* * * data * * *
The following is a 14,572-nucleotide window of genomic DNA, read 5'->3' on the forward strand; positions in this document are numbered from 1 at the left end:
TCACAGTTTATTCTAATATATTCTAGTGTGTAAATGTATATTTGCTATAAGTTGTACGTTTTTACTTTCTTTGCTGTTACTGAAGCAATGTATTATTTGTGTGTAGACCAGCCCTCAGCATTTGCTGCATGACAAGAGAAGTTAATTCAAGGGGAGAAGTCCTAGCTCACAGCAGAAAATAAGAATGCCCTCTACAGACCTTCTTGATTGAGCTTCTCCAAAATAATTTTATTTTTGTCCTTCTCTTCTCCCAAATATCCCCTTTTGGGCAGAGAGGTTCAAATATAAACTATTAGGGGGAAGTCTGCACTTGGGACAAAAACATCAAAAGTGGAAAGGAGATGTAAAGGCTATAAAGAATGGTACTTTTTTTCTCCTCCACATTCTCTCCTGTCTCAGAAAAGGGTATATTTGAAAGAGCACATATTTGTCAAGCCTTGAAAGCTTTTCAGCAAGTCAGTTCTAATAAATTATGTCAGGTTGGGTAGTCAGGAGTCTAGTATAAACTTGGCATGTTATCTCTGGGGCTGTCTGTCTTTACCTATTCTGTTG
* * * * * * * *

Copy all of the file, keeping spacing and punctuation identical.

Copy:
The following is a 14,572-nucleotide window of genomic DNA, read 5'->3' on the forward strand; positions in this document are numbered from 1 at the left end:
TCACAGTTTATTCTAATATATTCTAGTGTGTAAATGTATATTTGCTATAAGTTGTACGTTTTTACTTTCTTTGCTGTTACTGAAGCAATGTATTATTTGTGTGTAGACCAGCCCTCAGCATTTGCTGCATGACAAGAGAAGTTAATTCAAGGGGAGAAGTCCTAGCTCACAGCAGAAAATAAGAATGCCCTCTACAGACCTTCTTGATTGAGCTTCTCCAAAATAATTTTATTTTTGTCCTTCTCTTCTCCCAAATATCCCCTTTTGGGCAGAGAGGTTCAAATATAAACTATTAGGGGGAAGTCTGCACTTGGGACAAAAACATCAAAAGTGGAAAGGAGATGTAAAGGCTATAAAGAATGGTACTTTTTTTCTCCTCCACATTCTCTCCTGTCTCAGAAAAGGGTATATTTGAAAGAGCACATATTTGTCAAGCCTTGAAAGCTTTTCAGCAAGTCAGTTCTAATAAATTATGTCAGGTTGGGTAGTCAGGAGTCTAGTATAAACTTGGCATGTTATCTCTGGGGCTGTCTGTCTTTACCTATTCTGTTG